Vervet monkeys are primates found in Africa. They are behaviorally one of the closest to humans. They are divided into five subspecies. Their broad range of distribution ensures its population’s safety for some time to come.
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Vervet Monkey Scientific Classification
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Size: Male vervets are 17-24 in (42-60 cm), and females 11.8-19.5 in (30-49.5 cm).
Weight: Males weigh around 8.6-17.6 lbs (3.9-8 kg), while females weigh 7.5-11.7 lbs (3.4-5.3 kg).
Color: They have grayish to reddish-green hair on the body with a black face with white cheeks, grizzled upper body, black tail tip, there are color variations among subspecies
Sexual Dimorphism: Males are larger and heavier, and have flamboyantly colored genitals
There are five recognized subspecies of the vervet monkey:
- Chlorocebus pygerythrus excubitor or Wittu Islands vervet monkey
- C. p. hilgerti or Hilgert’s vervet monkey
- C. p. nesiotes or Pemba vervet monkey
- C. p. pygerythrus or Black-chinned vervet monkey
- C. p. rufoviridis or Reddish-green vervet monkey
Vervet monkeys are abundant across Southern and Eastern Africa, Somalia and Ethiopia at the northern range to Angola in the west and South Africa. There are also introduced populations in Florida, Alabama, Texas, Arizona, California, Louisiana, Cape Verde and Ascension Island.
They live in open woodlands, savannahs and riverine woodlands. They usually stay near a water body.
- They are very social and live in patriarchal troops of up to 38 individuals. Males usually move into a different group once they reach puberty, females stay in their natal groups for life.
- The social hierarchy determines the accessibility to the prime food available, meaning the members higher up in the pecking order get their food first.
- Vervet monkeys are active during the day and spend the nights at rest.
- They are arboreal and spend most of their time on the branches of trees.
- Social grooming forms an integral part of their activities. This increases group unity.
They eat fruits, seeds, leaves, buds, grasses, and roots. They also sometimes feed on crustaceans, insects, bird eggs, chicks, and lizards.
Mating & Reproduction
The birthing season for vervets falls between September and February. The females give birth to offspring once annually. The gestation period lasts for around 5½ months. Usually, a single offspring is born, but sometimes twin births have been reported.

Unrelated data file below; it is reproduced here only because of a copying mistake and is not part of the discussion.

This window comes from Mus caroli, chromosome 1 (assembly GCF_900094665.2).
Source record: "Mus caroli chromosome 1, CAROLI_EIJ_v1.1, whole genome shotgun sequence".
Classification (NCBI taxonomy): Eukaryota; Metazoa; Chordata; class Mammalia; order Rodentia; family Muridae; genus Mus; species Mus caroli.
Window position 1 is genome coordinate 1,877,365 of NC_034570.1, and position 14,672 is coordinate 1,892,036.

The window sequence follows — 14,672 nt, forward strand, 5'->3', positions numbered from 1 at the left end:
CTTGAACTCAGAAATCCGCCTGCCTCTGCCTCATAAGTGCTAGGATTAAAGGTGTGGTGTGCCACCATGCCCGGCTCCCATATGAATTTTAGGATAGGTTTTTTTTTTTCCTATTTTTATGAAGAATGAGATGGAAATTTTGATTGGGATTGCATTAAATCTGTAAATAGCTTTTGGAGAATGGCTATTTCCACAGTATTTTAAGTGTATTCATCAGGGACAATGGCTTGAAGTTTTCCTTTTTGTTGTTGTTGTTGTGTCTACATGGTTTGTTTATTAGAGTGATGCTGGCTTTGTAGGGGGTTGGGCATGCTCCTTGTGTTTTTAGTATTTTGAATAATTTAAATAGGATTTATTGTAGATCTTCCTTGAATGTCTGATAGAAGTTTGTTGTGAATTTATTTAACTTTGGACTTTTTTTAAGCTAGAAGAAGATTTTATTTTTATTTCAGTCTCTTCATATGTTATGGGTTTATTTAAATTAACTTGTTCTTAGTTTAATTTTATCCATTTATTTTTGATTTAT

The babies are born with a weight of less than a pound. They are weaned at around 8½ months. The mother’s position determines an offspring’s rank in the group. Male vervets reach sexual maturity when they are about 5 years old, while females become mature between 2½-4 years of age.
A vervet monkey can live for up to 30 years.
Sounds & Vocalizations
They have around 36 distinct calls.
The sounds that these monkeys use to communicate with each other have studied in detail. It is widely believed that they have separate alarm calls for different situations. If an individual makes an alarm call for an incoming eagle, others will look up at the sky, while another alarm call for a leopard makes all other individuals scampering for the trees. Another unique aspect of their communication is the ability of mothers to recognize their infant’s calls.
- The arms and length of this monkey are about the same length, so when they run on all fours, they can reach speeds of up to 30 miles per hour.
- The long tail helps them to maintain balance when they are on branches of trees.
Baboons, pythons, leopards and eagles are confirmed predators of vervet monkeys.
IUCN Conservation Status
The IUCN lists vervet monkeys under the ‘Least Concern’ category.
- There are certain traits in vervets which are very similar to humans; these are alcohol use, hypertension, and anxiety.
- A rarity in the animal kingdom, these monkeys are often spiteful with one another, going an extra yard to make a fellow vervet’s life difficult.